In Florida, the statute of limitations for medical malpractice cases is two years. However, there are a number of exceptions, and birth injury cases in particular get a fair amount of leeway. The general idea is that discovery of the injury itself or of the cause is not always possible within the normal two-year time frame.
F.S. 95.11(4)(b) holds that an action for medical malpractice must be initiated from either 2 years from the time of the incident giving rise to the action or within 2 years of the time the incident is discovered or should have been discovered with the exercise of due diligence. However, there is a 4 year statute of repose, which means no action can be initiated after that four-year deadline. But, there is one exception: Actions brought on behalf of a minor on or before the child’s 8th birthday.
In the recent case of Coffey-Garcia v. South Miami Hospital, recently before Florida’s Third District Court of Appeal, the question was whether in weighing this discovery deadline in an alleged birth injury case, plaintiff could be compelled to give information about when she met with various attorneys and what was discussed. Plaintiff argued such information was protected by attorney-client privilege, while defendant argued it was not and the information was pertinent to when plaintiff knew or reasonably should have known the purported cause of her daughter’s cerebral palsy.
The facts of the case begin in July 2005, when plaintiff gave birth to her daughter.
Then in early 2007, a neurologist diagnosed the girl with cerebral palsy. Cerebral palsy occurs when the brain injury or brain malformation that occurs while the brain is developing — either before, during or after birth. The result is brain damage that affects the child’s muscle control, coordination, tone, reflex, posture and balance. It can also sometimes impact the child’s gross motor skills, fine motor skills and oral motor functioning.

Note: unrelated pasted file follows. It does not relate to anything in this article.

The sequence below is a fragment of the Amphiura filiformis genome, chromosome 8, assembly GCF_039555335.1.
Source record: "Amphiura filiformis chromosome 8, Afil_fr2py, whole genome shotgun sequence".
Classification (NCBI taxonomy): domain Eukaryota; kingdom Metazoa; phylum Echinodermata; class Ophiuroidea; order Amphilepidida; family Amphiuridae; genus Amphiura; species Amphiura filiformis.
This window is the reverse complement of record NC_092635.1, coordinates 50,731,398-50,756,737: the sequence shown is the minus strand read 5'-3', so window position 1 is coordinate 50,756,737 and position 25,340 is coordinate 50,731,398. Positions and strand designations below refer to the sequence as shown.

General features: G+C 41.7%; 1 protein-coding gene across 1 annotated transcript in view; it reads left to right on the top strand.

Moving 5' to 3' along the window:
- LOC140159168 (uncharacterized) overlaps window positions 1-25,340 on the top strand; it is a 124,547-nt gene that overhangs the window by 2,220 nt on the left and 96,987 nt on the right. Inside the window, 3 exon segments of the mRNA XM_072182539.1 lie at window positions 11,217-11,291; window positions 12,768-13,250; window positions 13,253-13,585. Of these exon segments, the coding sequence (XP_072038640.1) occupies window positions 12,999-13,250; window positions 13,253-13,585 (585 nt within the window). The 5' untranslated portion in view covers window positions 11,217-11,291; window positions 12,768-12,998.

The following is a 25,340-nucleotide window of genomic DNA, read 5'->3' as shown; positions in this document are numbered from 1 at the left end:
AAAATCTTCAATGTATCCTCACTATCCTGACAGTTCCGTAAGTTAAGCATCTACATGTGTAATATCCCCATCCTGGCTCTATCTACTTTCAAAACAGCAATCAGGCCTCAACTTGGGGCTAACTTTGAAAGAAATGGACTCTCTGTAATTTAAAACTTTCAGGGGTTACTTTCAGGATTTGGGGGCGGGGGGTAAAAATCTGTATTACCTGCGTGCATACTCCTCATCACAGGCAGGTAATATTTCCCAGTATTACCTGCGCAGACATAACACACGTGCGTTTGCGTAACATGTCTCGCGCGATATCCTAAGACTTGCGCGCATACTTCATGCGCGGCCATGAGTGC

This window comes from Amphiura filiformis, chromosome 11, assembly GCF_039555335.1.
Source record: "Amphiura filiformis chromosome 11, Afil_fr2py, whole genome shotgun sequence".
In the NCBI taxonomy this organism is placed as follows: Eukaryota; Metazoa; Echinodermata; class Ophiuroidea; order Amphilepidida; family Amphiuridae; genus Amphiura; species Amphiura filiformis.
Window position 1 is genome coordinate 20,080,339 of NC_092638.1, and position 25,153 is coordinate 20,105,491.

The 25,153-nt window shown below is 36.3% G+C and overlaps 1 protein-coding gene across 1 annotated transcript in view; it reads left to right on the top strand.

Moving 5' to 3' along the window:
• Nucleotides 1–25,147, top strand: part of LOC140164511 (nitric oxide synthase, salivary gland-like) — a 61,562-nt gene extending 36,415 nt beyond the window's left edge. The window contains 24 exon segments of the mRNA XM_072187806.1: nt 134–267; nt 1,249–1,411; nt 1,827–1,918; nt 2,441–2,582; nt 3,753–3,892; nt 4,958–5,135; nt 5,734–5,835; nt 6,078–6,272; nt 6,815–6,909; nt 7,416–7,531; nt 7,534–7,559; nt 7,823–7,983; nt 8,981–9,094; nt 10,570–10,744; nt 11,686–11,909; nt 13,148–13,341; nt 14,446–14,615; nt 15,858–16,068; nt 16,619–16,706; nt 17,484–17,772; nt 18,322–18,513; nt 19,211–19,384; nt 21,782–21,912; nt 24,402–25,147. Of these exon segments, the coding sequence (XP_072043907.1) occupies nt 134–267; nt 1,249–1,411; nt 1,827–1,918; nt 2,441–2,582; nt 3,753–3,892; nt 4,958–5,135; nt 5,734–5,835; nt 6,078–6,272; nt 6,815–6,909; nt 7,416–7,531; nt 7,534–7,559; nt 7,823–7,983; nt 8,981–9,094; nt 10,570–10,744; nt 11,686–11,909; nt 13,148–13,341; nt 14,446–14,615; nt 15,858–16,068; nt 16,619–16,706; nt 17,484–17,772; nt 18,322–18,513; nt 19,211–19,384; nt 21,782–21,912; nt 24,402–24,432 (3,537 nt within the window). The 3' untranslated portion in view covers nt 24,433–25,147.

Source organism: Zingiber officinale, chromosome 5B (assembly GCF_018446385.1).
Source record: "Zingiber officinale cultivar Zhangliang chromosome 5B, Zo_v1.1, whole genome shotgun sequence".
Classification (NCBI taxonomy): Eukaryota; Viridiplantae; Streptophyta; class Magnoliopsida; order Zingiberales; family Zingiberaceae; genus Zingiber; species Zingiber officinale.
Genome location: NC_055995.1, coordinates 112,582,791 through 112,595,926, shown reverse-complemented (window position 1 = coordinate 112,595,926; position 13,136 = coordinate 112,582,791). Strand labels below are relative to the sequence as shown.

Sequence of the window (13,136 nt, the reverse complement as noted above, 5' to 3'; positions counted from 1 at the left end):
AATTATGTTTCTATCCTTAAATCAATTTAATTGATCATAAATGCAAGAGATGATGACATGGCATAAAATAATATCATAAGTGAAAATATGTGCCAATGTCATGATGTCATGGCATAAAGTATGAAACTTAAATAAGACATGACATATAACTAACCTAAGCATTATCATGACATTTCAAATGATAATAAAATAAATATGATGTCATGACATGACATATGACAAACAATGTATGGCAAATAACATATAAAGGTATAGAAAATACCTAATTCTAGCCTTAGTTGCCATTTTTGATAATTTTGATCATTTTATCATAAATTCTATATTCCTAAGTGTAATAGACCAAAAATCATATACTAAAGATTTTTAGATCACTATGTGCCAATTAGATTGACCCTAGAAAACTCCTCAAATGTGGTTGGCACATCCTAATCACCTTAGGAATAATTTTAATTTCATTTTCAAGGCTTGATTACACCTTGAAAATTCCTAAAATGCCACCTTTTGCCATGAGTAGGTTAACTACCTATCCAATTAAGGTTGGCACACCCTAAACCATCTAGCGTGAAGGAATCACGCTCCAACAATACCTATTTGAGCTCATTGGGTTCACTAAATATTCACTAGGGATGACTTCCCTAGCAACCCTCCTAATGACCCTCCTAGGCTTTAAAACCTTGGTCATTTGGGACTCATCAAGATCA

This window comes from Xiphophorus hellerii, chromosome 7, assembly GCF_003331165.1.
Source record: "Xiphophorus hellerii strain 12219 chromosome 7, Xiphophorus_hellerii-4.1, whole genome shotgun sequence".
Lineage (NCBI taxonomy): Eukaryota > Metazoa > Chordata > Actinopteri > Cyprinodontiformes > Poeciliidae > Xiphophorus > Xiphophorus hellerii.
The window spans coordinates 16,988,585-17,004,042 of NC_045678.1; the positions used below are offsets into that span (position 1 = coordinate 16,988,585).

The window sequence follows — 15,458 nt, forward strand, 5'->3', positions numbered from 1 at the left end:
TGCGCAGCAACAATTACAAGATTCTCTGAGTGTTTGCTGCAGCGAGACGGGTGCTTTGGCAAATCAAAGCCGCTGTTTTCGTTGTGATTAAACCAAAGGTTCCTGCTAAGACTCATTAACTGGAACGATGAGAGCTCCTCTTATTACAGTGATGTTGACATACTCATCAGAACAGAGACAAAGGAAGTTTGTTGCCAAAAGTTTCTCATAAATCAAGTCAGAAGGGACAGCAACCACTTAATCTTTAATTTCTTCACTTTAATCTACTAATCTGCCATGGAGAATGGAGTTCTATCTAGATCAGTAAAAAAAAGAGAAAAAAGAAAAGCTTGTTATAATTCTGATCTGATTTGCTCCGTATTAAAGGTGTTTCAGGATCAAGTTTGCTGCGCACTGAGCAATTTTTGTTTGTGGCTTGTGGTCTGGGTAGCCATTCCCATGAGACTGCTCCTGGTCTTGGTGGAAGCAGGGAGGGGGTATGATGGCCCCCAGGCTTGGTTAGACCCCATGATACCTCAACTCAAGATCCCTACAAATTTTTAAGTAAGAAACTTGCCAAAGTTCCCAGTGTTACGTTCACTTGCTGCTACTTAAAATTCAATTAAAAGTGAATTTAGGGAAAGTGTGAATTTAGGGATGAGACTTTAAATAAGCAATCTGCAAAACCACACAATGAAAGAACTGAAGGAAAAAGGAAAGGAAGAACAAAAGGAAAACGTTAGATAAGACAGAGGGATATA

Although it can occur organically, it is a red flag of perinatal brain cell death, which means that events during the birth process led to rupture of the blood vessels that start oxygen to the brain. This type of birth injury is often the result of medical malpractice.
In April 2013, prior to the girl’s 8th birthday, the parents filed a notice to extend by 90 days the statute of limitations for filing a medical malpractice lawsuit against the doctors and hospitals involved in their daughter’s birth. They filed a notice of intent to initiate the lawsuit, which was ultimately filed in November 2013.
The question was whether the statute of limitations will be a bar to this claim, and ultimately, that decision will rest on when plaintiff knew not only of the injury, but also had knowledge there was a reasonable possibility the injury was caused by medical malpractice.
Attorneys for the defense sought information to discover what attorneys plaintiff consulted with about her daughter’s condition, when she consulted with them and why she consulted with them. She did testify in deposition that her current attorney was not the first lawyer with whom she consulted, but then declined to comment further on the basis of attorney-client privilege. Defense moved to compel her to answer all questions related to when she first sought legal counsel, the names of attorneys with whom she consulted and the reasons she first sought out an attorney and any others subsequent.
The trial court granted the motion to compel and plaintiff appealed to the 3rd DCA. The appeals court noted that although a client can’t be compelled to answer questions like, “What did you say or write to the attorney?” he or she can’t refuse to disclose a relevant fact just because it was incorporated into a statement of fact communicated to his or her attorney.
Appeals court noted that the questions the defense sought — the names of attorneys and dates of consultations relevant to plaintiff’s claim regarding her daughter’s condition — are not protected information because that only requires her to disclose the occurrence of a consultation. However, plaintiff can’t be forced to answer “all questions” (as the lower court had ordered), such the specifics of what was discussed.
If your child has been a victim of a Miami birth injury, call Chalik & Chalik at (954) 476-1000 or 1 (800) 873-9040.
Coffey-Garcia v. South Miami Hospital, June 22, 2015, Florida’s 3rd District Court of Appeal
More Blog Entries:
Westphal v. City of St. Petersburg: Florida Supreme Court Rules Limit of Workers’ Comp. Unconstitutional, June 22, 2016, Miami Birth Injury Lawyer Blog